Lauren Miller Rogen underwent treatment for a health scare last year. The actress, comedian and wife of Seth Rogen, 42, revealed during her speech at the UCLA Department of Neurosurgery Visionary Ball in Beverly Hills on Wednesday night that like her grandmother and mother — who both suffered from dementia — she too has had her own challenges when it comes to her brain health. Lauren, who was inspired to form the nonprofit Hilarity for Charity to raise money for dementia care, research, and education due to her family history, said she decided to get a full body MRI five years ago. She noted that she made the decision “to take a deeper look at anything that could possibly be lurking inside me that would affect my longevity,” and the doctors were able to flag down a potential problem. “They found, of course, this sort of aneurysm in my head,” Lauren shared. “So of course, this was terrifying information, and made me think of my great-grandmother, whose fate I certainly didn’t want to mimic.”“Fortunately, it was relatively small, and I did what the doctors recommended that I do, which is have annual MRIs [to] track the size,” she continued. “It remained small, until it didn’t.” She said that doctors noticed the aneurysm started growing in her brain in the spring of 2022 — four years after they found it. Lauren revealed she immediately connected with UCLA neurosurgeon Dr. Dr. Geoffrey Colby, who had “answered every single question” that she had, and made her feel “comfortable” about the procedure ahead to remove the aneurysm. She eventually underwent the procedure, and she’s had several follow-up appointments since then to make sure her brain remains healthy. “I’m truly endlessly grateful to Dr. Colby, his entire team, and the entire staff at UCLA who guided us through this scary experience that I’m truly grateful to have overcome,” Lauren said. She teasingly added, “I’m truly thankful that I won’t be dying at this dinner table or any others anytime soon.”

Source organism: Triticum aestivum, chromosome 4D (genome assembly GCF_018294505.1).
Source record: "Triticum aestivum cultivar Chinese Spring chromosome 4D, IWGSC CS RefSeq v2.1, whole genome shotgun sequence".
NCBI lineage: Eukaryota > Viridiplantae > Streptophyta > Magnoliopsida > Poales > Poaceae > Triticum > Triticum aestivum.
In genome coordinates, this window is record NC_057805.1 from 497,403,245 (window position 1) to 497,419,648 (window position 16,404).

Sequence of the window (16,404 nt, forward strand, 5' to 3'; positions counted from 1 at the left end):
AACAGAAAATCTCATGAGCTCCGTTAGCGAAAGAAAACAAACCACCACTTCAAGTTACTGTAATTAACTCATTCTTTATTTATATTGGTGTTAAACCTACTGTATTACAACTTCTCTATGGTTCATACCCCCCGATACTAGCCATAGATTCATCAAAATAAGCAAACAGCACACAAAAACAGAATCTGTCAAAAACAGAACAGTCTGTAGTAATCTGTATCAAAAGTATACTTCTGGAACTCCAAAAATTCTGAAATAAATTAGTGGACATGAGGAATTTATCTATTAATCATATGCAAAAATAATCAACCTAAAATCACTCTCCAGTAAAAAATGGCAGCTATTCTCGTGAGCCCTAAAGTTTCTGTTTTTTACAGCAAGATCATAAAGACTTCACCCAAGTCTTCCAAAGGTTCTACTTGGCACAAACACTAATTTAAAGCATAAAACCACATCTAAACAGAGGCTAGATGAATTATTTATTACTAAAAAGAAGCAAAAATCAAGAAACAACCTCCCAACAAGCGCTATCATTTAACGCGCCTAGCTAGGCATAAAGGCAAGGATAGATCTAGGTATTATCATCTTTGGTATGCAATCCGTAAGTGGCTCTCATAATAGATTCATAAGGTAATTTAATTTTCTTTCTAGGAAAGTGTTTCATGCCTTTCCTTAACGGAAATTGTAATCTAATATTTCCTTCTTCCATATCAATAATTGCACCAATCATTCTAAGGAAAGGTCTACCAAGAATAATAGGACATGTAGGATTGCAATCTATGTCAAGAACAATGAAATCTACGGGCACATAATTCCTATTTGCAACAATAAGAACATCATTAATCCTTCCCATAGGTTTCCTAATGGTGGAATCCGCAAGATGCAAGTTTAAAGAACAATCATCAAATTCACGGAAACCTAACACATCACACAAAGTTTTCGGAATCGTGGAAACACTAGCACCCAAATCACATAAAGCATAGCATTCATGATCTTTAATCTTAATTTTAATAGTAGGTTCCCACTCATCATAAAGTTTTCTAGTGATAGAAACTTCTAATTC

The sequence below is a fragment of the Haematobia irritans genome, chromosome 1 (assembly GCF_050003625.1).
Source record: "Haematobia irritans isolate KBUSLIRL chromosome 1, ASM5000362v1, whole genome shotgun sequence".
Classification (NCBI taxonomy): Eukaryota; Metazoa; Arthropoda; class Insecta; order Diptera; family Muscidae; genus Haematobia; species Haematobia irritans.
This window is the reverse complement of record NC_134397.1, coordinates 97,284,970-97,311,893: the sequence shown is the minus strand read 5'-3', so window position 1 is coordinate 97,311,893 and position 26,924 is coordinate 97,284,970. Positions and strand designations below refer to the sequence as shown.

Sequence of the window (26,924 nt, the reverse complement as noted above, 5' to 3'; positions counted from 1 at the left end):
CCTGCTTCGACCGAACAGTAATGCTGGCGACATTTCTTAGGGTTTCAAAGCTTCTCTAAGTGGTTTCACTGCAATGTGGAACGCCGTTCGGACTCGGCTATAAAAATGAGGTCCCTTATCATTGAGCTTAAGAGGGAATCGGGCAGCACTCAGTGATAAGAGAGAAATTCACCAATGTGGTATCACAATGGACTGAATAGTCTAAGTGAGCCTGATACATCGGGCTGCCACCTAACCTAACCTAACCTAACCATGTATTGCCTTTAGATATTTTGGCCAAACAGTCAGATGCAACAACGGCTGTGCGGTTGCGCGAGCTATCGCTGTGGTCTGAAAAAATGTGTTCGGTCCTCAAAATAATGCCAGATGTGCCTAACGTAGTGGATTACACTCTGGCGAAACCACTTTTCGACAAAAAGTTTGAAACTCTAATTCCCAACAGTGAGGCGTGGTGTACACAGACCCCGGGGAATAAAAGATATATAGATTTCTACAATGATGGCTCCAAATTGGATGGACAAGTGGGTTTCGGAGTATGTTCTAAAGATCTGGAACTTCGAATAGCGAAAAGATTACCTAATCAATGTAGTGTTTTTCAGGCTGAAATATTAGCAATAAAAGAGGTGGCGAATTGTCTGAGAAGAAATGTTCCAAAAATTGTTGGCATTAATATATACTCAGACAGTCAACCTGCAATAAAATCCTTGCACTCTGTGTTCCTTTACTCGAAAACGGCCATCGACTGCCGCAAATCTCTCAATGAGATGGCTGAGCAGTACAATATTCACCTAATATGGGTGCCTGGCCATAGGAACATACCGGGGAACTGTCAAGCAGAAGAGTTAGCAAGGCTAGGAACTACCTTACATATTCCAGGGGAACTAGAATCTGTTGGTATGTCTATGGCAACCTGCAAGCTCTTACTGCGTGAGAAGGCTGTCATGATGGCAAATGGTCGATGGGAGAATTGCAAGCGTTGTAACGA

In February, Lauren and Seth told PEOPLE that humor is “absolutely part of how we cope with things” after caring for Lauren’s mother Adele, who was diagnosed with genetic early-onset Alzheimer’s disease at age 55.
“I’m lucky I live with a very funny person,” Lauren continued. “And as mom said back then, I’m funny sometimes too. For us, comedy is just sort of around and is absolutely part of how we cope with things naturally, whether we’re aware of it or not.”
She and Seth, 41, who tied the knot in Oct. 2011, launched HFC with a group of friends the next year. Lauren told PEOPLE at the time that her biggest piece of advice for others with a similar genetic disposition is “know yourself, know your numbers, know your genetic risk factors.”
“Don’t be afraid to deep dive into that,” she said. “Because there are things that you can do to modify your genetics and to make lifestyle changes and live a brain-healthy life and potentially either delay or even maybe even prevent dementia or Alzheimer’s.”The one thing that I urge people is to talk to their doctors about their genetics and understand what it is that is inside of them that is going to affect their brains as they age, and not be afraid of that information …” Lauren added.
“We should be talking about caring for our brains, and it shouldn’t be scary.”